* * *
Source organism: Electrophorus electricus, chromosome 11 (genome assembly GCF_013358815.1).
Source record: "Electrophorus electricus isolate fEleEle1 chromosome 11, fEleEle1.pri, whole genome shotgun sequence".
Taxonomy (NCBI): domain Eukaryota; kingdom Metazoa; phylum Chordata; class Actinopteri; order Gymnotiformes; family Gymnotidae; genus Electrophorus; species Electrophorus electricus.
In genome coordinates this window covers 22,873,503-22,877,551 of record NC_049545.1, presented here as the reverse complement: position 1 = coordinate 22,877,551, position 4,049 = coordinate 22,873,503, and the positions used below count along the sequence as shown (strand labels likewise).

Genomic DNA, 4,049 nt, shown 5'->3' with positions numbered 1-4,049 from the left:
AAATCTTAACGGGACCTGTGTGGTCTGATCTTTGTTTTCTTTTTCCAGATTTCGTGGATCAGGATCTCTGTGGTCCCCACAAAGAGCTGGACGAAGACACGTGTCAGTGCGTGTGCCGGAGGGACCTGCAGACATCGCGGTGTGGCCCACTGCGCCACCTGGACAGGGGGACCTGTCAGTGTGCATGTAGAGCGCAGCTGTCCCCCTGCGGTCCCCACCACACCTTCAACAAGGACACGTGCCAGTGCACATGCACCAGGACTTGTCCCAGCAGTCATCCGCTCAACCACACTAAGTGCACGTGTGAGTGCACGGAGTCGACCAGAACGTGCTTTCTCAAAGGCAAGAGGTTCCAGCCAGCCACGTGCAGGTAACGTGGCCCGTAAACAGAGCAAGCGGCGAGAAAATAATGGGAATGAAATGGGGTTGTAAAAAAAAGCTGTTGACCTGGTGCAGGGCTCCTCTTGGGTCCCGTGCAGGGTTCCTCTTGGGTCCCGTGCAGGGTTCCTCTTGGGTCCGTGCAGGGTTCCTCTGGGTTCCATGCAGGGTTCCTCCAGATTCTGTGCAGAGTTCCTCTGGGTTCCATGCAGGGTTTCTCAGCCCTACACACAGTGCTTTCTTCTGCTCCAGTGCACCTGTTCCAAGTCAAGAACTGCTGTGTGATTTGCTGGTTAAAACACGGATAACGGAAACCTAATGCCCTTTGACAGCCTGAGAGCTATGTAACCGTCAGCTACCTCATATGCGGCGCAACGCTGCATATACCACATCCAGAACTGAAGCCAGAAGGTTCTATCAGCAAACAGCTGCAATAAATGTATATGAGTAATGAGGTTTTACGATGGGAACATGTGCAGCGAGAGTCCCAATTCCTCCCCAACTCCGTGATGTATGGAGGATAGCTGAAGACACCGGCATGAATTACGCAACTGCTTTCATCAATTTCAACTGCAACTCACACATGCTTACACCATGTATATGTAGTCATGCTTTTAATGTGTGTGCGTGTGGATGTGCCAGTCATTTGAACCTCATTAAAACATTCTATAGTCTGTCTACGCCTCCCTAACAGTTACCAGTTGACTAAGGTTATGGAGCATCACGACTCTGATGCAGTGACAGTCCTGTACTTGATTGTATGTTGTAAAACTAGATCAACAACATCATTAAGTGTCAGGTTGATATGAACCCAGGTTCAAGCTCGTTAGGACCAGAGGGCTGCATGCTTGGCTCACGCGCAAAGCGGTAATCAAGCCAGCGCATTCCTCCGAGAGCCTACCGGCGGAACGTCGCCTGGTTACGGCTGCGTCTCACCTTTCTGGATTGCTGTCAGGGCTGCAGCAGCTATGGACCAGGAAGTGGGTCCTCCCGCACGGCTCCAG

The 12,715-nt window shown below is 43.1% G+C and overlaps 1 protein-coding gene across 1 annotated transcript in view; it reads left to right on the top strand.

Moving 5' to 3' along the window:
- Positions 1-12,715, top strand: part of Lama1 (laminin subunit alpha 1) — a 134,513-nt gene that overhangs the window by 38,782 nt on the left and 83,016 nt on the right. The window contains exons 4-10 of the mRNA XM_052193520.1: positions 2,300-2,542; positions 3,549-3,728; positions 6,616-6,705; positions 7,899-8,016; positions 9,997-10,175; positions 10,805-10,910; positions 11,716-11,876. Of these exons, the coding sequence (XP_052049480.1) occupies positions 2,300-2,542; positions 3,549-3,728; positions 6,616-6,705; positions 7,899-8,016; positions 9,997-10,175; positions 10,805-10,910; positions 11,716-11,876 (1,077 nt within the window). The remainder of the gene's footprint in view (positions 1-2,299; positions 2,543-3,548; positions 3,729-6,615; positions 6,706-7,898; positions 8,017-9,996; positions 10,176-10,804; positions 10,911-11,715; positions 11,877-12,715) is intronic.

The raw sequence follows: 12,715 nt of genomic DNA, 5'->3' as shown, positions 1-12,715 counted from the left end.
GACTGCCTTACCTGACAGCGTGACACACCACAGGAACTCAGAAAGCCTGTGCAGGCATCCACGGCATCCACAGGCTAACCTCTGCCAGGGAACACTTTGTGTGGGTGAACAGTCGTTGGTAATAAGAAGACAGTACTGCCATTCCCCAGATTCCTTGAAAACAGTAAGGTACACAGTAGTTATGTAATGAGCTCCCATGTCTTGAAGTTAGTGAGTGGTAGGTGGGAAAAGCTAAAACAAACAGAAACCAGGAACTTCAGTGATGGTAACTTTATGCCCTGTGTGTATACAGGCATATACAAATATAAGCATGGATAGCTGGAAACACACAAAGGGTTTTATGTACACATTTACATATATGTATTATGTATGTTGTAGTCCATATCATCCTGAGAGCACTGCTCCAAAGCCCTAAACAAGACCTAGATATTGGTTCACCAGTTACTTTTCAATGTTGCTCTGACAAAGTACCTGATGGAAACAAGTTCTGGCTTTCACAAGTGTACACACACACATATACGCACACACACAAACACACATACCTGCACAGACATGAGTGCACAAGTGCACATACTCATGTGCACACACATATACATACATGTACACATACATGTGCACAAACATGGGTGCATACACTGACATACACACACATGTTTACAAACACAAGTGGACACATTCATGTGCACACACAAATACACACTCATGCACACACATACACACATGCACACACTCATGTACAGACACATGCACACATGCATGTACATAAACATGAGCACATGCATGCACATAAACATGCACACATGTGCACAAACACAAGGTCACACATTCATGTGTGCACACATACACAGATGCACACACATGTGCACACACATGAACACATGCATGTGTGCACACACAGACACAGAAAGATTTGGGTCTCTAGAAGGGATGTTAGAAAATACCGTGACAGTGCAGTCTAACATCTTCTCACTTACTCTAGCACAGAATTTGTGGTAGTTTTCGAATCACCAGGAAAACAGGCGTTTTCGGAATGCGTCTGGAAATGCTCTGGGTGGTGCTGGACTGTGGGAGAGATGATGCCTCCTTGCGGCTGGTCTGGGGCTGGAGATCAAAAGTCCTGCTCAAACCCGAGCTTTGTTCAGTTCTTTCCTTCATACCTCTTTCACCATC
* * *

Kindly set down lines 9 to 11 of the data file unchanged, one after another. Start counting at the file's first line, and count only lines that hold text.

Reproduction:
- Positions 1-12,715, top strand: part of Lama1 (laminin subunit alpha 1) — a 134,513-nt gene that overhangs the window by 38,782 nt on the left and 83,016 nt on the right. The window contains exons 4-10 of the mRNA XM_052193520.1: positions 2,300-2,542; positions 3,549-3,728; positions 6,616-6,705; positions 7,899-8,016; positions 9,997-10,175; positions 10,805-10,910; positions 11,716-11,876. Of these exons, the coding sequence (XP_052049480.1) occupies positions 2,300-2,542; positions 3,549-3,728; positions 6,616-6,705; positions 7,899-8,016; positions 9,997-10,175; positions 10,805-10,910; positions 11,716-11,876 (1,077 nt within the window). The remainder of the gene's footprint in view (positions 1-2,299; positions 2,543-3,548; positions 3,729-6,615; positions 6,706-7,898; positions 8,017-9,996; positions 10,176-10,804; positions 10,911-11,715; positions 11,877-12,715) is intronic.

The raw sequence follows: 12,715 nt of genomic DNA, 5'->3' as shown, positions 1-12,715 counted from the left end.
GACTGCCTTACCTGACAGCGTGACACACCACAGGAACTCAGAAAGCCTGTGCAGGCATCCACGGCATCCACAGGCTAACCTCTGCCAGGGAACACTTTGTGTGGGTGAACAGTCGTTGGTAATAAGAAGACAGTACTGCCATTCCCCAGATTCCTTGAAAACAGTAAGGTACACAGTAGTTATGTAATGAGCTCCCATGTCTTGAAGTTAGTGAGTGGTAGGTGGGAAAAGCTAAAACAAACAGAAACCAGGAACTTCAGTGATGGTAACTTTATGCCCTGTGTGTATACAGGCATATACAAATATAAGCATGGATAGCTGGAAACACACAAAGGGTTTTATGTACACATTTACATATATGTATTATGTATGTTGTAGTCCATATCATCCTGAGAGCACTGCTCCAAAGCCCTAAACAAGACCTAGATATTGGTTCACCAGTTACTTTTCAATGTTGCTCTGACAAAGTACCTGATGGAAACAAGTTCTGGCTTTCACAAGTGTACACACACACATATACGCACACACACAAACACACATACCTGCACAGACATGAGTGCACAAGTGCACATACTCATGTGCACACACATATACATACATGTACACATACATGTGCACAAACATGGGTGCATACACTGACATACACACACATGTTTACAAACACAAGTGGACACATTCATGTGCACACACAAATACACACTCATGCACACACATACACACATGCACACACTCATGTACAGACACATGCACACATGCATGTACATAAACATGAGCACATGCATGCACATAAACATGCACACATGTGCACAAACACAAGGTCACACATTCATGTGTGCACACATACACAGATGCACACACATGTGCACACACATGAACACATGCATGTGTGCACACACAGACACAGAAAGATTTGGGTCTCTAGAAGGGATGTTAGAAAATACCGTGACAGTGCAGTCTAACATCTTCTCACTTACTCTAGCACAGAATTTGTGGTAGTTTTCGAATCACCAGGAAAACAGGCGTTTTCGGAATGCGTCTGGAAATGCTCTGGGTGGTGCTGGACTGTGGGAGAGATGATGCCTCCTTGCGGCTGGTCTGGGGCTGGAGATCAAAAGTCCTGCTCAAACCCGAGCTTTGTTCAGTTCTTTCCTTCATACCTCTTTCACCATC